Second, with easy access to its traditional and historical allies and financiers in the Arab region, the new office enables the Taliban to raise funds and public sympathy for its seditious agenda in Afghanistan. The Afghan Taliban is already blunt and effective in sending strategic messages that support its military operations in Afghanistan, and it is seizing the Doha process in its favor. These efforts will only escalate, and will receive much more attention once the Taliban establish direct access to important international state and non-state entities, such as the U.N. and the Organization of Islamic Cooperation.
Third, using the new office as a hub, the Taliban will continue to push for concessions from Washington and Kabul, particularly in releasing its prisoners from detention facilities at Bagram Airfield and Guantanamo Bay, and the lifting of travel bans on senior Taliban leadership. The Taliban is also likely to make more ambitious demands in other areas, including changing the Afghan Constitution in a way that increases its influence in the country’s affairs. Washington and Kabul might even make some of these concessions in return for unbinding promises the Taliban will later break.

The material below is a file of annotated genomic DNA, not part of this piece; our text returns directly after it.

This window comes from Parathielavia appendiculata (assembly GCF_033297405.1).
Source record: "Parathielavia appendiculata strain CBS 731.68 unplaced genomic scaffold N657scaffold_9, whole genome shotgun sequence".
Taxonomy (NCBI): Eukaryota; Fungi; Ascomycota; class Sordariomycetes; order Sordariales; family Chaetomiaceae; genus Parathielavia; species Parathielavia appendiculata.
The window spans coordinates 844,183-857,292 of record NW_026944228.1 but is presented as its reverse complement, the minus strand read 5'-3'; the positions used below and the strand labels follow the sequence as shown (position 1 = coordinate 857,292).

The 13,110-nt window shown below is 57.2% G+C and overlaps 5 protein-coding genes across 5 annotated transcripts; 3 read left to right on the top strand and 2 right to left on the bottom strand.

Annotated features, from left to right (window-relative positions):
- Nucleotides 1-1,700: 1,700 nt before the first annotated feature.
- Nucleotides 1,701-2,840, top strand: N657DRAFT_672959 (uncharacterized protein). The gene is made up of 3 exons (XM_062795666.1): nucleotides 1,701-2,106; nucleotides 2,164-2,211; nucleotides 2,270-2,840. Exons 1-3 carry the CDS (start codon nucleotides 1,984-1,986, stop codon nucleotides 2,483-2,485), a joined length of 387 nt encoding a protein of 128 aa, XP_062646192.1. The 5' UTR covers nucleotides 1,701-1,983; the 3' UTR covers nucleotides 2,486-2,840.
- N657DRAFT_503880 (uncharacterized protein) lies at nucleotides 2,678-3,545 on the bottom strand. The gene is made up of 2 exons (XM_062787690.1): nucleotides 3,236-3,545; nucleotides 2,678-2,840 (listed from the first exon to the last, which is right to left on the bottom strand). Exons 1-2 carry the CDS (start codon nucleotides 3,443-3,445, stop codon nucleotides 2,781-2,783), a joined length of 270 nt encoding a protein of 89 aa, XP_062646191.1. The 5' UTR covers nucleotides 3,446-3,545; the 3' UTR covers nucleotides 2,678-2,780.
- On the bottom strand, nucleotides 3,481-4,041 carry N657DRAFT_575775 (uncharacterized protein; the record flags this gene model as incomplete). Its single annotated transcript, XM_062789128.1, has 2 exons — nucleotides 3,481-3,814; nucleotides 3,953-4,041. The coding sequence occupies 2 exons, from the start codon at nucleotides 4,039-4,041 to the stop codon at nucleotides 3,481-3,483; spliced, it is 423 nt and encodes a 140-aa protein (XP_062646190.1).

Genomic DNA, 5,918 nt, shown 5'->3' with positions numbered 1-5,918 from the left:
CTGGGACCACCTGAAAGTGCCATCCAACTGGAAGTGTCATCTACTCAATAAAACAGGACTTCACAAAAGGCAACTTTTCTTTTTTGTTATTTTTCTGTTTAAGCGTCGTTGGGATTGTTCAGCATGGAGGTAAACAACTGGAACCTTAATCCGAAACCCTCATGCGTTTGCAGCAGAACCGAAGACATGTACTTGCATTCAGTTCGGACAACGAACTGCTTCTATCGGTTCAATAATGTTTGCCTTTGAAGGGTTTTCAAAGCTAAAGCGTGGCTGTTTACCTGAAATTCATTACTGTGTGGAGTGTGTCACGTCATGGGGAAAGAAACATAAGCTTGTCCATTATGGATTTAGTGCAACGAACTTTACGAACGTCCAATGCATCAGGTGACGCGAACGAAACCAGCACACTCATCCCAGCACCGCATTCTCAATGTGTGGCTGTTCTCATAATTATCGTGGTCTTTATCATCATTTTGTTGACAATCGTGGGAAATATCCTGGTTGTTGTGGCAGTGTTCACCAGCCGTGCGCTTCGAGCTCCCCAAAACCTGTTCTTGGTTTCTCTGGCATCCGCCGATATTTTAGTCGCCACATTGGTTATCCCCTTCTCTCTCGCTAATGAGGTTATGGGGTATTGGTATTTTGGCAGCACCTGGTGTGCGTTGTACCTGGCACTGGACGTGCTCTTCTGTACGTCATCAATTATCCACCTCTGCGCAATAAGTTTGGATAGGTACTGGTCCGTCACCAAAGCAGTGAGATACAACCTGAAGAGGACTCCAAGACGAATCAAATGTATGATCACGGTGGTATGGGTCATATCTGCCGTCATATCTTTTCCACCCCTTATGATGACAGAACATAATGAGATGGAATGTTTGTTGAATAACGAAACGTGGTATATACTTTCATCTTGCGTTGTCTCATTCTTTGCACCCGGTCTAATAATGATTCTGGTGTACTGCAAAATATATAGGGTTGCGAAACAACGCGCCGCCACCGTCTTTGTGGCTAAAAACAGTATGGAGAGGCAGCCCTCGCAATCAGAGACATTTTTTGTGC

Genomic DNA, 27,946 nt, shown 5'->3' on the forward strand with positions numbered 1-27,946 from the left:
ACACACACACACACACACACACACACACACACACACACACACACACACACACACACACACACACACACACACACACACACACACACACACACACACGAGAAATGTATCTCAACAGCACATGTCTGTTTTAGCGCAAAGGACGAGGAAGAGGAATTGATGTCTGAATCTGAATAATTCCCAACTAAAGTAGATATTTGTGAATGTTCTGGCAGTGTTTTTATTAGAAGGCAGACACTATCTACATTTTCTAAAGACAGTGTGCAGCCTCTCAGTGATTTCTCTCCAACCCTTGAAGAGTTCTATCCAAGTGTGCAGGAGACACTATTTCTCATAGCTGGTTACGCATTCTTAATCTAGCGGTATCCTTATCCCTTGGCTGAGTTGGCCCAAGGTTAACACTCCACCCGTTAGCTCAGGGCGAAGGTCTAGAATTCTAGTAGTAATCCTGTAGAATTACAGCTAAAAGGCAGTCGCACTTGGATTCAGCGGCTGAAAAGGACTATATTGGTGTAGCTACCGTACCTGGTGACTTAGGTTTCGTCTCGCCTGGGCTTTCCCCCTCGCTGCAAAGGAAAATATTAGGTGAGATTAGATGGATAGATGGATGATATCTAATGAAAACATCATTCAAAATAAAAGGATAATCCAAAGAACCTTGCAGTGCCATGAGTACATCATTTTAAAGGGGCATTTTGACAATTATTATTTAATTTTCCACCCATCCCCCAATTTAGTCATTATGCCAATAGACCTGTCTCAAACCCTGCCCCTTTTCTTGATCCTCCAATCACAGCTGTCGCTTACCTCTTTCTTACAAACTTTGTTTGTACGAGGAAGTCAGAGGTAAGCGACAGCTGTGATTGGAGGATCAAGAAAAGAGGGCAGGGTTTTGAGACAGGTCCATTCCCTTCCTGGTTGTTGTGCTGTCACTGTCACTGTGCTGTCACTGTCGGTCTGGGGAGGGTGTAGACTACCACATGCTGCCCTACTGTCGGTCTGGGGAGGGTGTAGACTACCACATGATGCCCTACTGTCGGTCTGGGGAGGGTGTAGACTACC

Regardless, the lack of incentives for the Taliban to sincerely negotiate signifies bigger challenges for the effectiveness of the peace talks. Additionally, the success of the talks is further clouded by Karzai’s regular anti-Western outbursts, as well as his hasty decisions and obstinacy in reaching the long-awaited Bilateral Security Agreement that Afghanistan desperately needs. With international forces leaving the country next year, the Afghan government needs a security deal with Washington, largely for its own survival. Though Afghan security forces are now fully in-charge of operations nationwide, they are still mired in big problems — including a growing number of casualties, higher desertion and attrition rates — and remain cripplingly reliant on international air, logistic, and financial support, things the security deal can ensure.
Every insurgency and conflict ultimately ends with some sort of an agreement and settlement; indeed, the Afghan war will someday end as well. While the resumption of peace talks is a good sign, given the conditions and nego
tiating terms, the opening of the Taliban’s political office in Doha appears to benefit them the most, not the United States and not the Afghan government. Although these incipient talks will take a long time to materialize, Karzai must realize that the continued existence of his government and the feasibility of its nascent security forces hinges primarily on reaching a timely bilateral security deal with Washington, something which should not be disrupted by the Taliban’s signs and flag-hoisting ceremony.
Javid Ahmad is a Program Coordinator for Asia at the German Marshall Fund of the United States. The views reflected here are his own. Follow him on Twitter at @ahmadjavid.